Non Partisan Pundit joins the discussion of nuclear weapons policy with a post that introduces two substantial contributions, first, that looking forward multilateral agreements have certain advantages over bilateral agreements:
While acknowledging that the cold war is certainly over, I believe we remain in a period of strategic ambiguity as the world continues to change and reorganize away from the bipolar cold-war era toward one probably more fractious, contentious and chaotic in nature. As this change takes place, it is difficult to predict with any certainty what future threats might develop, from what quarter they might come and how serious they might be. In such an environment, nations and leaders are naturally hesistant and are more likely to err on the side of more capability than less – in other words, to hedge their bets. In a nuclear context, this means that restricting one’s capabilities unilaterally or through treaty is more difficult because doing so may a produce future vulnerability.
and, second, that delivery systems may be just as important as nuclear weapons:
Additionally, nuclear policy, particularly with regard to weapons, cannot be assessed without examining delivery systems. I would argue that too much emphasis is placed on weapons and not enough on the means to deliver them – primarily ballistic missiles. Let’s look at the US and Russia as examples. Both nations have large numbers of warheads on alerted missiles that can strike virtually any target on the planet with impugnity in less than forty minutes. If those warheads were on bombers or tactical aircraft their threat would be significantly diminished simply because delivering the weapons would take much longer and the delivery platforms are much more vulnerable to interdiction. Time is critically important here – the threat posed by the capability to deliver x number of warheads in under 30 minutes is orders of magnitude greater than that posed by the capability to deliver those same warheads in hours or even days, even if x were a single digit number.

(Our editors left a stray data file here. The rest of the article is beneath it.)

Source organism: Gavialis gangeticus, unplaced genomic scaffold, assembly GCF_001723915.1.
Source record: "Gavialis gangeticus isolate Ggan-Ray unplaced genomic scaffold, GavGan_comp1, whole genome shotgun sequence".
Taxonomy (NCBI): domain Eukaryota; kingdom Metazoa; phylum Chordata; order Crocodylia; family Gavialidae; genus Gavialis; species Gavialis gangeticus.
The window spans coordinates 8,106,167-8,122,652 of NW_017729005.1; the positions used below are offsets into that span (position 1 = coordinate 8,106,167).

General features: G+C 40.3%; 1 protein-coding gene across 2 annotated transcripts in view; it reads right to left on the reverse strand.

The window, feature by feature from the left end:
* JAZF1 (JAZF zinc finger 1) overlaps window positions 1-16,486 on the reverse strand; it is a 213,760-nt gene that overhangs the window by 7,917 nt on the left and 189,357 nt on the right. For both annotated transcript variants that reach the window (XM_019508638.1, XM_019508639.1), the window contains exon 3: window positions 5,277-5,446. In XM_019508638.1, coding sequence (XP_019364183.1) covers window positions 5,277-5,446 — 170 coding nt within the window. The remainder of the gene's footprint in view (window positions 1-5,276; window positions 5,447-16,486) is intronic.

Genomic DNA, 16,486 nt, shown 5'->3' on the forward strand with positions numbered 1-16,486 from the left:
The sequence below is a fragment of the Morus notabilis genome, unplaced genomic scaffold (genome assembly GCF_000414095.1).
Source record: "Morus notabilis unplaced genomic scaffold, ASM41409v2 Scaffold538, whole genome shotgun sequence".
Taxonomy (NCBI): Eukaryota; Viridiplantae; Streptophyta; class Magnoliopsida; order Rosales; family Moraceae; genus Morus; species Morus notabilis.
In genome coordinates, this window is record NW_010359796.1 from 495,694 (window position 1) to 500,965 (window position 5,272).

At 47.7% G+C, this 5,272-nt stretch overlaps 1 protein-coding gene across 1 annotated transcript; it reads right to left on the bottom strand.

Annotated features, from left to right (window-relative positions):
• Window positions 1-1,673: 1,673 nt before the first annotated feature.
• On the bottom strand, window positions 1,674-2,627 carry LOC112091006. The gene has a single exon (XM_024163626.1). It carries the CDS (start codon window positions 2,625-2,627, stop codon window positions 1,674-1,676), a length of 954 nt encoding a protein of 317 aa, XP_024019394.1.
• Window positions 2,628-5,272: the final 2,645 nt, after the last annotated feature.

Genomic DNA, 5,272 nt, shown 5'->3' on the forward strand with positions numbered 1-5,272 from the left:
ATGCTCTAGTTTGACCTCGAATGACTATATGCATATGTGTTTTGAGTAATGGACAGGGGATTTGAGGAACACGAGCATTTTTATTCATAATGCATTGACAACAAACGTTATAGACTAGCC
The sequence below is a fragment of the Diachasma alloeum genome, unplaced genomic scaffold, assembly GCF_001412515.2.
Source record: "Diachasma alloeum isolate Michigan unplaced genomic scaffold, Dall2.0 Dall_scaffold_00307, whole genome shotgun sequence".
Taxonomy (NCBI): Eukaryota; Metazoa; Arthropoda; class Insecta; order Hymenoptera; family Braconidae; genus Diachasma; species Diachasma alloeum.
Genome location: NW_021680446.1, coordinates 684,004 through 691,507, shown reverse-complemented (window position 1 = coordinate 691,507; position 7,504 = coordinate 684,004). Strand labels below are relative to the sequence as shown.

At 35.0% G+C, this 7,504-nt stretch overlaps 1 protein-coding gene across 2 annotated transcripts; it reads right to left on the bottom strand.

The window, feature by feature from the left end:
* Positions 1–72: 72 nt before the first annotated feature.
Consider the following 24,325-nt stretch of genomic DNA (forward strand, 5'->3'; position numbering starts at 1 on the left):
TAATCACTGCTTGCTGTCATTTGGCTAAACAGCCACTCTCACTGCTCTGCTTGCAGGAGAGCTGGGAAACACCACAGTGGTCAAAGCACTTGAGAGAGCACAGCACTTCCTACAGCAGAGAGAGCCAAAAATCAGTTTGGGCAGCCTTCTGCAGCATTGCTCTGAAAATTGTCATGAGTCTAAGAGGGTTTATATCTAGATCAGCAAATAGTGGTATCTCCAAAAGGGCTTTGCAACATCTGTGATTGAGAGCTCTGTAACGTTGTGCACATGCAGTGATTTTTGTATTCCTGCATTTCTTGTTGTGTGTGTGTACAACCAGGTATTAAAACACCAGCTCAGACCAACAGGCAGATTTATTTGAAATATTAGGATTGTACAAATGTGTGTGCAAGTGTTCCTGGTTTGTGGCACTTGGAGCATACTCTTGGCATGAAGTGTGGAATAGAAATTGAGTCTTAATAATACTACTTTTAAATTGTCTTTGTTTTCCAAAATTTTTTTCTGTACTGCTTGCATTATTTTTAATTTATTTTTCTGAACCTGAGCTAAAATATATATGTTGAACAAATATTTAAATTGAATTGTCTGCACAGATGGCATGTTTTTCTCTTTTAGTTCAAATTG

I’ll admit to reservations about both of these propositions. While there may be some issues of vulnerability should the numbers of weapons possessed either by the U. S. or Russia become very small, so long as the numbers are in the many thousands as they are now or would be even if the numbers of such weapons possessed either by the U. S. or Russia were cut in half I don’t think there’s much likelihood of that sort of vulnerability being introduced. I don’t see any of the countries we’re really concerned about getting or developing nuclear weapons as having the wherewithal to make or acquire a really large arsenal. Nuclear weapons may be less expensive than conventional forces but they’re still expensive and, if I had my way, they’d become significantly more so. And the issue of warheads or bombers is limited to great power war. When the possibility of introducing nuclear weapons by stealth is added, nearly every vehicle or vessel is a delivery system.